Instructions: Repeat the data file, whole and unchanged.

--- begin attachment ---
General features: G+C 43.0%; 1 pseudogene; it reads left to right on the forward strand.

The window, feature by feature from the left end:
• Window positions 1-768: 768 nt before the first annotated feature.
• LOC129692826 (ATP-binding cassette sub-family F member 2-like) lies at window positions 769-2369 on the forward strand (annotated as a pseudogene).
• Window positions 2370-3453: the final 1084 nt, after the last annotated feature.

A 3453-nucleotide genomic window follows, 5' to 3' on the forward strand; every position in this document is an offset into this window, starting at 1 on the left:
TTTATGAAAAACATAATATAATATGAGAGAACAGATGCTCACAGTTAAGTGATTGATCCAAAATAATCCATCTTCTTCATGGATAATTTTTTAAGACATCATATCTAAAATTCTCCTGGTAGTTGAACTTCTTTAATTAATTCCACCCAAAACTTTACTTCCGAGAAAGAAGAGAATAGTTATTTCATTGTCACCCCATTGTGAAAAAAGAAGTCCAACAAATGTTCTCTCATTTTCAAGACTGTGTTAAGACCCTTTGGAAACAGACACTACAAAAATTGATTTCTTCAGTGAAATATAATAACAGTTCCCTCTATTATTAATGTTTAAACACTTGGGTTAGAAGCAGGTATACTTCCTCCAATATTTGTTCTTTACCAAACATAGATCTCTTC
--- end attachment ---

General features: G+C 43.0%; 1 pseudogene; it reads left to right on the forward strand.

The window, feature by feature from the left end:
• Window positions 1-768: 768 nt before the first annotated feature.
• LOC129692826 (ATP-binding cassette sub-family F member 2-like) lies at window positions 769-2369 on the forward strand (annotated as a pseudogene).
• Window positions 2370-3453: the final 1084 nt, after the last annotated feature.

A 3453-nucleotide genomic window follows, 5' to 3' on the forward strand; every position in this document is an offset into this window, starting at 1 on the left:
TTTATGAAAAACATAATATAATATGAGAGAACAGATGCTCACAGTTAAGTGATTGATCCAAAATAATCCATCTTCTTCATGGATAATTTTTTAAGACATCATATCTAAAATTCTCCTGGTAGTTGAACTTCTTTAATTAATTCCACCCAAAACTTTACTTCCGAGAAAGAAGAGAATAGTTATTTCATTGTCACCCCATTGTGAAAAAAGAAGTCCAACAAATGTTCTCTCATTTTCAAGACTGTGTTAAGACCCTTTGGAAACAGACACTACAAAAATTGATTTCTTCAGTGAAATATAATAACAGTTCCCTCTATTATTAATGTTTAAACACTTGGGTTAGAAGCAGGTATACTTCCTCCAATATTTGTTCTTTACCAAACATAGATCTCTTC